Judge orders Larry Nassar to turn over prison money to his victims
A federal judge on Thursday rejected former Olympic team doctor Larry Nassar's attempt to keep money in his prison account and ordered him to use it to pay his victims, the Washington Post reports.
Driving the news: U.S. District Court Judge Janet T. Neff said that Nassar owes his victims much more than he paid — about $100 per year in court-ordered penalties — despite technically following the Bureau of Prisons’ rules.
- Nassar spent more than $10,000 on himself during the 3 1/2-year period he's been in prison for criminal sexual conduct, the Post reports, citing papers filed by prosecutors last month.
- Judge Neff signed a court order forcing the agency to turn over the money in his account, which totaled about $2,041 as of late last month.
What they're saying: “Because [the] Defendant has received substantial non-exempt funds in his inmate trust account since incarceration, he was required by law to notify the Court and the United States Attorney and to apply those funds to the restitution that he still owed," Neff wrote.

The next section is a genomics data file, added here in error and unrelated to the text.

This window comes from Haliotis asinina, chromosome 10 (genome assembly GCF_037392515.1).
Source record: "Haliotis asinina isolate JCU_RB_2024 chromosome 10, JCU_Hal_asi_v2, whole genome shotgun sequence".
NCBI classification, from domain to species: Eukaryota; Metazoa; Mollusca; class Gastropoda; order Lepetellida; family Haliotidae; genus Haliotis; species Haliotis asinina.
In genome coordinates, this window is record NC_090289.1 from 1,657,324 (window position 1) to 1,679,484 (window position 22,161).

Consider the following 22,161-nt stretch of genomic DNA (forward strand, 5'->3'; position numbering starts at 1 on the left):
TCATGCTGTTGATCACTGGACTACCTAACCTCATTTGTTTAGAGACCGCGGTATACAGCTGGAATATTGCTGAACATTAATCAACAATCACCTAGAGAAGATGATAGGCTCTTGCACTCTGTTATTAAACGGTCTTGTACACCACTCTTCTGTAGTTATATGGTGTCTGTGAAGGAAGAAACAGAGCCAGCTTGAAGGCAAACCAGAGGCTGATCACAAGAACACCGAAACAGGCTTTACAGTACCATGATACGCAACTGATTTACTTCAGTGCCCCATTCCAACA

- Nassar owes more than $60,000 in court judgments to victims, per the Post.
The other side: Nassar, who was acting as his own lawyer, wrote in the court filing that the government “may not like the fact that Mr. Nassar is only paying the ‘minimum’ amount required, [but] the fact still remains that Mr. Nassar is in full compliance with the program," according to the Post.
The big picture: Nassar's case highlights the failures of the Federal Bureau of Prisons' program that enables inmates to hold unlimited amounts of money in their accounts.
- About two dozen inmates have prison account balances of more than $100,000 each, according to the Post.